"No wonder the EU and many European countries are seriously considering nuclear as an option. It's logical. But I don't see it starting to build: the future of this energy is in China, India, Korea and other emerging countries. There is a consensus that the future of nuclear energy does not depend on Europe," says Alejandro Zurita, former head of international cooperation for nuclear research at Euratom. "European utilities are not at all interested in building nuclear power plants because of the financial and economic risk that could be produced by possible changes in political or regulatory contexts during construction."
"Nuclear energy is a key piece in the European energy infrastructure, providing about half of the emission-free electricity," counters Jacopo Buongiorno, from the Massachusetts Institute of Technology (MIT), who points to the east of the continent as a key place for its future development: "Poland, Hungary, Czech Republic, Slovakia, Bulgaria, Romania and Estonia already have plants or are planning new ones. That leads me to think about a return of nuclear to Europe in the next five or ten years."
Both Buongiorno and Zurita are among those who believe that atomic energy is not at odds with renewables, but that both are "complementary". "Nuclear offers a stable supply 24 hours a day, filling the gaps of solar and wind, which are cheaper," slips the first. "The debate is still anchored 30 years ago, when the dilemma was between nuclear and renewables. This is no longer the case: nuclear has its risks and the problem of waste, but it is clear that it limits CO₂ emissions and that it is compatible with solar and wind", completes the second. "The future is renewable, there is no doubt and the EU's commitment in that sense is very good, but that does not mean that we have to close the plants in operation, as Germany has done."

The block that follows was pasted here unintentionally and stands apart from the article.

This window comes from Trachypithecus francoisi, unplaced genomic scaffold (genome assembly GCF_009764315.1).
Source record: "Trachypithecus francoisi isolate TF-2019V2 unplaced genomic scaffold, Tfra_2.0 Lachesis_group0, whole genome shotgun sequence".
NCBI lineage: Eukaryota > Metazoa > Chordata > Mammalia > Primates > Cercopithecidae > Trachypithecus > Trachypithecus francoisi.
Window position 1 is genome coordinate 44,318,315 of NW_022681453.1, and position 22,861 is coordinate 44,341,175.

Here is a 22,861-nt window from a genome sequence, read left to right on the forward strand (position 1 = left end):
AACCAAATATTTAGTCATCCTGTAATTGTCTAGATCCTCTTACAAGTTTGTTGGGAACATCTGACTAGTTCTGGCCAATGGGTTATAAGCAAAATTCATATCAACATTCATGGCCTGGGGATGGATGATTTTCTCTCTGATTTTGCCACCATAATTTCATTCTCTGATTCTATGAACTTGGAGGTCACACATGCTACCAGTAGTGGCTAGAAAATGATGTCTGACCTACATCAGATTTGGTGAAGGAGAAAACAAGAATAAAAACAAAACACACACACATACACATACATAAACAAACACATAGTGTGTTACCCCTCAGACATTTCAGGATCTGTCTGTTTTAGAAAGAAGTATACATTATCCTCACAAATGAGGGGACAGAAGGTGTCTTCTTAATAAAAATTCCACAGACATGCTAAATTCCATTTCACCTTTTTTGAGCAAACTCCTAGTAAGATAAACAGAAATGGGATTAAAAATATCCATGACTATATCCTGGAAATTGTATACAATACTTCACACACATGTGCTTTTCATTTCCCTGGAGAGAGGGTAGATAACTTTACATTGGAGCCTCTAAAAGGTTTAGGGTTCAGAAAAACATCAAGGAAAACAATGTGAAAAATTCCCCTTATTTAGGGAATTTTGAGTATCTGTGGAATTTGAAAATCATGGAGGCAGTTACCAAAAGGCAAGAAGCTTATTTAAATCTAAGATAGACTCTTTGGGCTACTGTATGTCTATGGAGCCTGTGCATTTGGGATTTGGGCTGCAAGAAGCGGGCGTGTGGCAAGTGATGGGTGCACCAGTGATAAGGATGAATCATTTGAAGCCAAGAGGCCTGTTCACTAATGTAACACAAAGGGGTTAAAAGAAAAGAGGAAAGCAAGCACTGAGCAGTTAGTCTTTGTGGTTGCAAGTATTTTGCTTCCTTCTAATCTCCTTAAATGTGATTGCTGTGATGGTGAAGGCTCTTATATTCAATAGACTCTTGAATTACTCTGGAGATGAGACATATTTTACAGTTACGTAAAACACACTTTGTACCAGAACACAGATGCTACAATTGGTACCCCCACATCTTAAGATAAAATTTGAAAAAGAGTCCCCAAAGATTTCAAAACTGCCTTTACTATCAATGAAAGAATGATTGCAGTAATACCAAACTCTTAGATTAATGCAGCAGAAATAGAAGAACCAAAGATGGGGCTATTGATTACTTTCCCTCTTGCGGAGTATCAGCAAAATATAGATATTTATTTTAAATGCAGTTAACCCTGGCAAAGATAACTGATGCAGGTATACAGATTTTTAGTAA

In the world today there are 440 reactors pouring electricity into the grid, and another 45 more under construction. Since December 2019, just before the pandemic, 29 reactors have begun to be built around the world: 18 in China and another 11 by Russian companies in countries such as India, Egypt, Turkey and Russia itself. The comparison with renewables, on the other hand, is hardly sustainable: China, the country that has bet the most on atomic, connected just over two gigawatts of this technology to the electricity grid, compared to 125 of solar and wind.